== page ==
Jordan Scott’s directorial debut feature, Cracks, aims for a quality that’s simultaneously fleeting and mournful—a reminiscence of a special time, and a document of how it was spoiled. Based on the Sheila Kohler novel of the same name (adapted by Scott with screenwriters Ben Court and Caroline Ip), Cracks is set in a rural English girls’ school in the mid-’30s, where the most popular students compete on the diving team, under the tutelage of charismatic teacher Eva Green. By day, the girls learn the fine arts of letter-writing and flower-arranging, and read poets who warn against excessive ambition. Then after class, they gather around Green, who feeds them treats, exposes them to modern trends in fashion and literature, tells them stories about her world travels, and encourages them to push toward excellence. The problem? Green may be crazy.
For much of Cracks’ first two-thirds, Scott and company avoid the obvious melodramatic beats and just let the story unfold, even as the narrative shifts its attention from character to character (much like the book, which was written in first-person plural). The movie starts out being about Juno Temple, the team captain, who enforces the rules strictly because they assure that she remains atop the social pyramid. Then Cracks becomes about Maria Valverde, a new student from Spain, who questions the order of things—which includes questioning Green. Throughout, the story keeps weaving back to Green, who takes a special interest in her best girls. Is it because she wants to live vicariously through their success, recalling her own days as a student at the school? Or is she up to something more nefarious?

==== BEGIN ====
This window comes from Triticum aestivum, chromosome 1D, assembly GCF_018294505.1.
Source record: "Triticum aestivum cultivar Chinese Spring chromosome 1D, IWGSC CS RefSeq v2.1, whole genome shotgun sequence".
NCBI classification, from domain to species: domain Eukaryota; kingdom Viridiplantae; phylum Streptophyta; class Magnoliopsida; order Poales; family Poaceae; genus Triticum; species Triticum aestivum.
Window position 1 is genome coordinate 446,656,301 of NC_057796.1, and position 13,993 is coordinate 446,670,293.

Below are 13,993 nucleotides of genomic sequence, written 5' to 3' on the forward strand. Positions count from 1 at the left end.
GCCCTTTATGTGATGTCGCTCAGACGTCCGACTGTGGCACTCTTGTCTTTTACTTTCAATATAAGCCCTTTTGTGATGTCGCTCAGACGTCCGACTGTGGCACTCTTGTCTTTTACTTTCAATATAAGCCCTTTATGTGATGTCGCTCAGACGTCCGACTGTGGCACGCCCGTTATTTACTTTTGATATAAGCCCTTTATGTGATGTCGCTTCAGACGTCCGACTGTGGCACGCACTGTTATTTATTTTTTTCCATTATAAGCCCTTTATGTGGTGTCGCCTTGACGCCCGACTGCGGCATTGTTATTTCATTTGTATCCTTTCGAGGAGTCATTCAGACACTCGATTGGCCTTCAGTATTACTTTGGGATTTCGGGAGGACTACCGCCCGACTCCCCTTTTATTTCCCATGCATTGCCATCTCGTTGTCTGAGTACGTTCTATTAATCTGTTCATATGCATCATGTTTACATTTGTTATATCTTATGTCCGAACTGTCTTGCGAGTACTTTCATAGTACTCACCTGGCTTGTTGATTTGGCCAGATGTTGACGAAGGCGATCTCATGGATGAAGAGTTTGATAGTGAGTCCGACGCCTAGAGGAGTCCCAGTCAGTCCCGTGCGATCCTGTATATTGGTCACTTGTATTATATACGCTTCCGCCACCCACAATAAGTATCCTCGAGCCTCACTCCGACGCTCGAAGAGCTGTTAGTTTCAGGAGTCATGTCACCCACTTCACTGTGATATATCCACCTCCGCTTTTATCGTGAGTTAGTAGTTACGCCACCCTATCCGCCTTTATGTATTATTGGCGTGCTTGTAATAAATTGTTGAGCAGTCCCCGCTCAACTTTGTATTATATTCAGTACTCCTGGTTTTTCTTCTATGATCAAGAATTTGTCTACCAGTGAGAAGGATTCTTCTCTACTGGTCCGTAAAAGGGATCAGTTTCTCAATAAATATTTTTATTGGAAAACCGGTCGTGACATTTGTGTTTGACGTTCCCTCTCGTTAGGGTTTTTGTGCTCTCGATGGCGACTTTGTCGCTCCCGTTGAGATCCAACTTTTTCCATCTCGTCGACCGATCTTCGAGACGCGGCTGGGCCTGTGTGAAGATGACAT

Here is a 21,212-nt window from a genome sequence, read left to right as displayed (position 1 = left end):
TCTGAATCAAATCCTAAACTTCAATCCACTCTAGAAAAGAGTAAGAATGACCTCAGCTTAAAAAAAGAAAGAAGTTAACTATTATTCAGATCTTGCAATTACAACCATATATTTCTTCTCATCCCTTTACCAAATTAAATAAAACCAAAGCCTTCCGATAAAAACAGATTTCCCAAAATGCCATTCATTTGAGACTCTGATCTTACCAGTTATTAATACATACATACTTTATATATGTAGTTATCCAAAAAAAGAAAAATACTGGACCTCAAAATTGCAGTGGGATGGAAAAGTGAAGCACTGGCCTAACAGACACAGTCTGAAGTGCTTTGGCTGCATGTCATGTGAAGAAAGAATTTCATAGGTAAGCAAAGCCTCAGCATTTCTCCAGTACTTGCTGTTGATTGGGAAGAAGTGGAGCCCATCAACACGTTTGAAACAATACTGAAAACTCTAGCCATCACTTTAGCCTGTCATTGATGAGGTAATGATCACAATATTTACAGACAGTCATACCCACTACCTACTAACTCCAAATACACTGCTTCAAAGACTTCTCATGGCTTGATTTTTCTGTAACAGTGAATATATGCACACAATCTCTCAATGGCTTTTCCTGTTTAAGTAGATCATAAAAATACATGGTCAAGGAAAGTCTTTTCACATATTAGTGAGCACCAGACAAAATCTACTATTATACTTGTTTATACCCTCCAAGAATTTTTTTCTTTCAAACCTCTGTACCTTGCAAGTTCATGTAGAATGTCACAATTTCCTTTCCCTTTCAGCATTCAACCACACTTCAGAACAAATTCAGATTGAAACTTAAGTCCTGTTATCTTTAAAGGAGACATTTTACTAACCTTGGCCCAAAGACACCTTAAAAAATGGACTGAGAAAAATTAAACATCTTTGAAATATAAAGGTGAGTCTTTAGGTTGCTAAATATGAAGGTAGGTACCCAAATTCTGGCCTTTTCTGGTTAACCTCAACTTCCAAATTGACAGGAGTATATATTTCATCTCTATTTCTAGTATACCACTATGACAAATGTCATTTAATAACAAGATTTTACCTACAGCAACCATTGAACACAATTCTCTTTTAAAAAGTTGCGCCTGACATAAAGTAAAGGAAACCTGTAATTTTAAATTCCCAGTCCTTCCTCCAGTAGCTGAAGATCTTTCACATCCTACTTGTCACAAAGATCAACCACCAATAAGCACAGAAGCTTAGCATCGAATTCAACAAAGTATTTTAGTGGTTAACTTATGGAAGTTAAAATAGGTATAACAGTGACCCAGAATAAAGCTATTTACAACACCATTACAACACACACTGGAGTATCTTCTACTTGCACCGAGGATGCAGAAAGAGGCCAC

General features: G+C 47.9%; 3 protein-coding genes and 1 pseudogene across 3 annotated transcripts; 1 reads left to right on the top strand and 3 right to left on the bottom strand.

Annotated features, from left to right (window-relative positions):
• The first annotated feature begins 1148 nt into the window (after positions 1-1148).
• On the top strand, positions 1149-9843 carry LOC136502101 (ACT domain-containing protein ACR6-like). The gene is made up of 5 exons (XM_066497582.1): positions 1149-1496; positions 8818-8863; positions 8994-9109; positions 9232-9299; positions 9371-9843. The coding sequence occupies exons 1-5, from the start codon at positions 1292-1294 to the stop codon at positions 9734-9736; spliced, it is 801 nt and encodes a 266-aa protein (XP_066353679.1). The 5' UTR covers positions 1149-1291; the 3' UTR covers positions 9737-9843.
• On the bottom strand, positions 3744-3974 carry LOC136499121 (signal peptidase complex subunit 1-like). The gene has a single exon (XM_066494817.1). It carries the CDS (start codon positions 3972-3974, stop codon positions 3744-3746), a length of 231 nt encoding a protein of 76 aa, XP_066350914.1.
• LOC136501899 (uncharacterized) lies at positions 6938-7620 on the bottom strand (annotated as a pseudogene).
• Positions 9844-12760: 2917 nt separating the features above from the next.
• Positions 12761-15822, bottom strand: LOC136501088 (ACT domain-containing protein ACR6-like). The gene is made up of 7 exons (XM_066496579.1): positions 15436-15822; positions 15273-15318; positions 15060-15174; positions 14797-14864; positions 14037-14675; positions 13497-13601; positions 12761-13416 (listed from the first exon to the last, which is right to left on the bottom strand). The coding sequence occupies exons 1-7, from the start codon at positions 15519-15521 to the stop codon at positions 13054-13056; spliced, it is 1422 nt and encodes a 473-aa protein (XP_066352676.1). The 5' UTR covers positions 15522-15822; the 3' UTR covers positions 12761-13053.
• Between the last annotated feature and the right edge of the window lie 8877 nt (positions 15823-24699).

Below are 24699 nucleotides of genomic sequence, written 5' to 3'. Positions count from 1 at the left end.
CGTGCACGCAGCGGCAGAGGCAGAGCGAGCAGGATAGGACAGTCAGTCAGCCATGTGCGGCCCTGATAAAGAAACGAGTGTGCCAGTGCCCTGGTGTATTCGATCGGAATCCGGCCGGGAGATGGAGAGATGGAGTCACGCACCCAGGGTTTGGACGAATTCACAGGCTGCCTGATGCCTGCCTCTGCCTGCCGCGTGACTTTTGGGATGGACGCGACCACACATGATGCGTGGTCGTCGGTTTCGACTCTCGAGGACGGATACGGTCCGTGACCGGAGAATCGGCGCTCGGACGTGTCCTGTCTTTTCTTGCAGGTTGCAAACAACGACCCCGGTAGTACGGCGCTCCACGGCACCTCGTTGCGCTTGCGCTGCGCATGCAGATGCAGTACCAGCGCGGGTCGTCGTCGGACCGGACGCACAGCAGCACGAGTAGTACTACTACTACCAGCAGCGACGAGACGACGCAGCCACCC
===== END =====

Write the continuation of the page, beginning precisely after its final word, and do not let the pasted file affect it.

Cracks stumbles down the stretch, when the melodrama finally washes in and the behavior becomes more extreme. It’s a shame the story takes a lurid turn, because it doesn’t need to. Green plays such a powerful character, influencing her girls with her full, adult sensuality, yet falling to pieces whenever she has to leave school grounds. And an insular boarding school is such an inherently vivid location—a world that shrewd young people can learn to master, though they gain nothing useful from the skill.